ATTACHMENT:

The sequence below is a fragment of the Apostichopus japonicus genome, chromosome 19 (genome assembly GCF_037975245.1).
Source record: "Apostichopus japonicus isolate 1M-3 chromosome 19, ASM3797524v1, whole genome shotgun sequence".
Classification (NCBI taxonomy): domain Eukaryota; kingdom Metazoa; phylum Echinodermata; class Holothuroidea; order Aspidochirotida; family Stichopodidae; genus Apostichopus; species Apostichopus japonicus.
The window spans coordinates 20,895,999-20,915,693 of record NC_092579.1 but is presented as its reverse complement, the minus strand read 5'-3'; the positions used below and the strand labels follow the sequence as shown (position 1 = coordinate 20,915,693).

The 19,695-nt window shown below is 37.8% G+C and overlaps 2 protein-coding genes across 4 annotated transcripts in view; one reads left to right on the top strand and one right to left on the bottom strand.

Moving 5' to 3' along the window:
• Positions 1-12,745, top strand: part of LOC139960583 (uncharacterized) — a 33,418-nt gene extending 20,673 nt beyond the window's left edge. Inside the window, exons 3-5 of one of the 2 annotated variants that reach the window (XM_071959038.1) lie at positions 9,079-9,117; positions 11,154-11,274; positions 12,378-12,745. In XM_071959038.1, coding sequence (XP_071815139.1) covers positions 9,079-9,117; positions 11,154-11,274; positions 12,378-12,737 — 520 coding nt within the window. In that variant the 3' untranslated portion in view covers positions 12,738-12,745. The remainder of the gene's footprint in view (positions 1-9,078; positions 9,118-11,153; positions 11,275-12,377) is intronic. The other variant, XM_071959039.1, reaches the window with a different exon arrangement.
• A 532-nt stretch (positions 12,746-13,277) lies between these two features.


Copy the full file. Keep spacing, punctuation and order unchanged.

The sequence below is a fragment of the Apostichopus japonicus genome, chromosome 19 (genome assembly GCF_037975245.1).
Source record: "Apostichopus japonicus isolate 1M-3 chromosome 19, ASM3797524v1, whole genome shotgun sequence".
Classification (NCBI taxonomy): domain Eukaryota; kingdom Metazoa; phylum Echinodermata; class Holothuroidea; order Aspidochirotida; family Stichopodidae; genus Apostichopus; species Apostichopus japonicus.
The window spans coordinates 20,895,999-20,915,693 of record NC_092579.1 but is presented as its reverse complement, the minus strand read 5'-3'; the positions used below and the strand labels follow the sequence as shown (position 1 = coordinate 20,915,693).

The 19,695-nt window shown below is 37.8% G+C and overlaps 2 protein-coding genes across 4 annotated transcripts in view; one reads left to right on the top strand and one right to left on the bottom strand.

Moving 5' to 3' along the window:
• Positions 1-12,745, top strand: part of LOC139960583 (uncharacterized) — a 33,418-nt gene extending 20,673 nt beyond the window's left edge. Inside the window, exons 3-5 of one of the 2 annotated variants that reach the window (XM_071959038.1) lie at positions 9,079-9,117; positions 11,154-11,274; positions 12,378-12,745. In XM_071959038.1, coding sequence (XP_071815139.1) covers positions 9,079-9,117; positions 11,154-11,274; positions 12,378-12,737 — 520 coding nt within the window. In that variant the 3' untranslated portion in view covers positions 12,738-12,745. The remainder of the gene's footprint in view (positions 1-9,078; positions 9,118-11,153; positions 11,275-12,377) is intronic. The other variant, XM_071959039.1, reaches the window with a different exon arrangement.
• A 532-nt stretch (positions 12,746-13,277) lies between these two features.